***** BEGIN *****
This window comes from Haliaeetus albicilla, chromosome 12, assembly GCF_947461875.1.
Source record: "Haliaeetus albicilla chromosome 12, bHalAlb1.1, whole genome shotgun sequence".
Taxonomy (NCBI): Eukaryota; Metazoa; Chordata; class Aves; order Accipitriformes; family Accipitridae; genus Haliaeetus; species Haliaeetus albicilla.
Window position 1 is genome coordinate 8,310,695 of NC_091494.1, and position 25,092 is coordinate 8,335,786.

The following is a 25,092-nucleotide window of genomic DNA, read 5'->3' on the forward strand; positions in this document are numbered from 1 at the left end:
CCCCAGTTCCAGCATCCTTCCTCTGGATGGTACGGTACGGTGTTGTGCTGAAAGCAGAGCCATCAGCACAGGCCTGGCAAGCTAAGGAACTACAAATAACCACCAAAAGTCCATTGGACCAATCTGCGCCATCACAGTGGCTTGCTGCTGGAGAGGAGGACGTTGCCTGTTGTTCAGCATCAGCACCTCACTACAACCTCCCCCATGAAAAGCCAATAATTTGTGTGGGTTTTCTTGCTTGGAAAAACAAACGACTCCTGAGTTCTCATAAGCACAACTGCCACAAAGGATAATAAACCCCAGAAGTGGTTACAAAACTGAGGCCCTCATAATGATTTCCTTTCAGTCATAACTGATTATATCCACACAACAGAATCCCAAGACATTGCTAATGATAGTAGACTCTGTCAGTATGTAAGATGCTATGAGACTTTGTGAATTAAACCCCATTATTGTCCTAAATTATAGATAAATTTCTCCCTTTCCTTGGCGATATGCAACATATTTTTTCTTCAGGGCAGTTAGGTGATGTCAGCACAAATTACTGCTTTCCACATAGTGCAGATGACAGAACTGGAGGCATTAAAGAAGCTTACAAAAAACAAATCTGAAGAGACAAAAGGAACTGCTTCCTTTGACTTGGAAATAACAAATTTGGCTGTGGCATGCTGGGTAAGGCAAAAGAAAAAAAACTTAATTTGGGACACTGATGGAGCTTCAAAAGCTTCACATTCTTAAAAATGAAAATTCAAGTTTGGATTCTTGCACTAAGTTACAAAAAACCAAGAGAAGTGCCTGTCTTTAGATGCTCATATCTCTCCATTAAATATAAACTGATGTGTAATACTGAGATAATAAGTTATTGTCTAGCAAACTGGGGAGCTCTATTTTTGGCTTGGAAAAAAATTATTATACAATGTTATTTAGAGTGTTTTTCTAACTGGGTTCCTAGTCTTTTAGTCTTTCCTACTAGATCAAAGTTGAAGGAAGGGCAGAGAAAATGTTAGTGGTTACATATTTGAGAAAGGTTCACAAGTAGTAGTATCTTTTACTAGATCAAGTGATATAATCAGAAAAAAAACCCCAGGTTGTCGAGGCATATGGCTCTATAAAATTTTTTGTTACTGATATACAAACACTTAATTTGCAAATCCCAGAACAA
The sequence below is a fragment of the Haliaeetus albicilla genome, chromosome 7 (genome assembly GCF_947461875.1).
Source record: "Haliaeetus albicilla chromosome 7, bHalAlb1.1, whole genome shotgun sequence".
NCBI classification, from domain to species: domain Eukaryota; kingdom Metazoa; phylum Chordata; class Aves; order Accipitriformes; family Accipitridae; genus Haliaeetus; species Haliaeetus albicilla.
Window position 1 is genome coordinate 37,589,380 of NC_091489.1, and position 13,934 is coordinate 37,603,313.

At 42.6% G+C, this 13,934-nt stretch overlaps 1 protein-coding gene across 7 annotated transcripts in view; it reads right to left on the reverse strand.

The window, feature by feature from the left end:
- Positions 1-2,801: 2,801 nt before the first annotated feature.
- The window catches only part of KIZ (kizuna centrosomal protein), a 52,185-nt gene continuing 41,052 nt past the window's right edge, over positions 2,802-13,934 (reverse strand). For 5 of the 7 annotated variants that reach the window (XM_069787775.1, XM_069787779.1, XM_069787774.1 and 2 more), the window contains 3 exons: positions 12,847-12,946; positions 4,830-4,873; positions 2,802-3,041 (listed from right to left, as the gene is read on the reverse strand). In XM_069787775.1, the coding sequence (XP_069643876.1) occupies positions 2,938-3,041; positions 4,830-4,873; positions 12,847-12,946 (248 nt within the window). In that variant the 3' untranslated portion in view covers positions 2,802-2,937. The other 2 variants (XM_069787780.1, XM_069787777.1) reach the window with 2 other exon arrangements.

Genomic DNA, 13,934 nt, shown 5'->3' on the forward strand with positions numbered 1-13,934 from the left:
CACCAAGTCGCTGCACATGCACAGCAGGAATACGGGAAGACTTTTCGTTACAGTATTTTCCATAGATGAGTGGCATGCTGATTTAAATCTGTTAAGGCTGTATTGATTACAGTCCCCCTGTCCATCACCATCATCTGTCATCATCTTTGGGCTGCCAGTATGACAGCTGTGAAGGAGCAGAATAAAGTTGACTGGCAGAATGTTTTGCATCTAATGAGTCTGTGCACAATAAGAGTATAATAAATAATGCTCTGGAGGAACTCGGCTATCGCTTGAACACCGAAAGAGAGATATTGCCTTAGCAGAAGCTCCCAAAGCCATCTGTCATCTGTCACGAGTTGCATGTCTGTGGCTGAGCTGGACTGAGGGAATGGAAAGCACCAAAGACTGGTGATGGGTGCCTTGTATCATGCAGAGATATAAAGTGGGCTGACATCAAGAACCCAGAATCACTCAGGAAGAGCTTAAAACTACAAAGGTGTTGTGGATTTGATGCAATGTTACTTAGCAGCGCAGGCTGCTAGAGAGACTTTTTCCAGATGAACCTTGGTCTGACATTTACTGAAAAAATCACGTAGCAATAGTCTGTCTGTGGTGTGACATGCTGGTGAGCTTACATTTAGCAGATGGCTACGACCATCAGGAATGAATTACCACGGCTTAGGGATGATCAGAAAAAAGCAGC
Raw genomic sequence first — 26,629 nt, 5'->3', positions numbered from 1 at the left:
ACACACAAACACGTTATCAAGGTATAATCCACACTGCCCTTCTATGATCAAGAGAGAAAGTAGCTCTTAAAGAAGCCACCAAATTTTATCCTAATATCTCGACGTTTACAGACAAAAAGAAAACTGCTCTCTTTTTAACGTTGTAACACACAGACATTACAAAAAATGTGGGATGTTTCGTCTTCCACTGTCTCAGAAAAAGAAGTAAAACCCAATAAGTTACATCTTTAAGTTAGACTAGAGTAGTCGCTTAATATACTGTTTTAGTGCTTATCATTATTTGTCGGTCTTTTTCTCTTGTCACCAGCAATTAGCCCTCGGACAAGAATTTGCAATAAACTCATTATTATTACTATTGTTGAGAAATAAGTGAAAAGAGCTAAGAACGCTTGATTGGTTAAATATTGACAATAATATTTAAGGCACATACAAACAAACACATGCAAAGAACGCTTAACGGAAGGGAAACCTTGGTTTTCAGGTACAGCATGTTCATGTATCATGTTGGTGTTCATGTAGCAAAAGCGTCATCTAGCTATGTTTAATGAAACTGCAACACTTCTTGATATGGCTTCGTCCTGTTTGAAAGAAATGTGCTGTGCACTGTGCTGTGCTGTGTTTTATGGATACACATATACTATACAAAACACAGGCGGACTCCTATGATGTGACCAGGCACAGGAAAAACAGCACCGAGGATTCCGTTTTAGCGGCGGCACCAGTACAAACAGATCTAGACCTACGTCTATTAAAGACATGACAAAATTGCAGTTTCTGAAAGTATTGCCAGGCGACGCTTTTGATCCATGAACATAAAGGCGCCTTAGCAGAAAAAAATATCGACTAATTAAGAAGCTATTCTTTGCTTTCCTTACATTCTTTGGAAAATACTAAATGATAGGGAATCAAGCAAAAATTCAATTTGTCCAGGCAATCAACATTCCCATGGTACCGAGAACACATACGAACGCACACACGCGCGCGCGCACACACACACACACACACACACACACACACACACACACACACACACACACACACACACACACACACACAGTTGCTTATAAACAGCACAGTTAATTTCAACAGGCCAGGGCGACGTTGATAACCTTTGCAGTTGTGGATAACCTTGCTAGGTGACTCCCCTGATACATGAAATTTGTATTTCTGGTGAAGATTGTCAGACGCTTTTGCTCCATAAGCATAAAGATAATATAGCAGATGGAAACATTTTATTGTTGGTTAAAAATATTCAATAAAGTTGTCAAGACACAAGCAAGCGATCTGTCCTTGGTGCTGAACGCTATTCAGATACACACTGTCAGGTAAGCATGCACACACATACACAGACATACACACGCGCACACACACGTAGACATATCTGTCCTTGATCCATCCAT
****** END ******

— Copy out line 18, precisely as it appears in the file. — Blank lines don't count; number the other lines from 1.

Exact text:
ACACACAAACACGTTATCAAGGTATAATCCACACTGCCCTTCTATGATCAAGAGAGAAAGTAGCTCTTAAAGAAGCCACCAAATTTTATCCTAATATCTCGACGTTTACAGACAAAAAGAAAACTGCTCTCTTTTTAACGTTGTAACACACAGACATTACAAAAAATGTGGGATGTTTCGTCTTCCACTGTCTCAGAAAAAGAAGTAAAACCCAATAAGTTACATCTTTAAGTTAGACTAGAGTAGTCGCTTAATATACTGTTTTAGTGCTTATCATTATTTGTCGGTCTTTTTCTCTTGTCACCAGCAATTAGCCCTCGGACAAGAATTTGCAATAAACTCATTATTATTACTATTGTTGAGAAATAAGTGAAAAGAGCTAAGAACGCTTGATTGGTTAAATATTGACAATAATATTTAAGGCACATACAAACAAACACATGCAAAGAACGCTTAACGGAAGGGAAACCTTGGTTTTCAGGTACAGCATGTTCATGTATCATGTTGGTGTTCATGTAGCAAAAGCGTCATCTAGCTATGTTTAATGAAACTGCAACACTTCTTGATATGGCTTCGTCCTGTTTGAAAGAAATGTGCTGTGCACTGTGCTGTGCTGTGTTTTATGGATACACATATACTATACAAAACACAGGCGGACTCCTATGATGTGACCAGGCACAGGAAAAACAGCACCGAGGATTCCGTTTTAGCGGCGGCACCAGTACAAACAGATCTAGACCTACGTCTATTAAAGACATGACAAAATTGCAGTTTCTGAAAGTATTGCCAGGCGACGCTTTTGATCCATGAACATAAAGGCGCCTTAGCAGAAAAAAATATCGACTAATTAAGAAGCTATTCTTTGCTTTCCTTACATTCTTTGGAAAATACTAAATGATAGGGAATCAAGCAAAAATTCAATTTGTCCAGGCAATCAACATTCCCATGGTACCGAGAACACATACGAACGCACACACGCGCGCGCGCACACACACACACACACACACACACACACACACACACACACACACACACACACACACACACACACACACAGTTGCTTATAAACAGCACAGTTAATTTCAACAGGCCAGGGCGACGTTGATAACCTTTGCAGTTGTGGATAACCTTGCTAGGTGACTCCCCTGATACATGAAATTTGTATTTCTGGTGAAGATTGTCAGACGCTTTTGCTCCATAAGCATAAAGATAATATAGCAGATGGAAACATTTTATTGTTGGTTAAAAATATTCAATAAAGTTGTCAAGACACAAGCAAGCGATCTGTCCTTGGTGCTGAACGCTATTCAGATACACACTGTCAGGTAAGCATGCACACACATACACAGACATACACACGCGCACACACACGTAGACATATCTGTCCTTGATCCATCCAT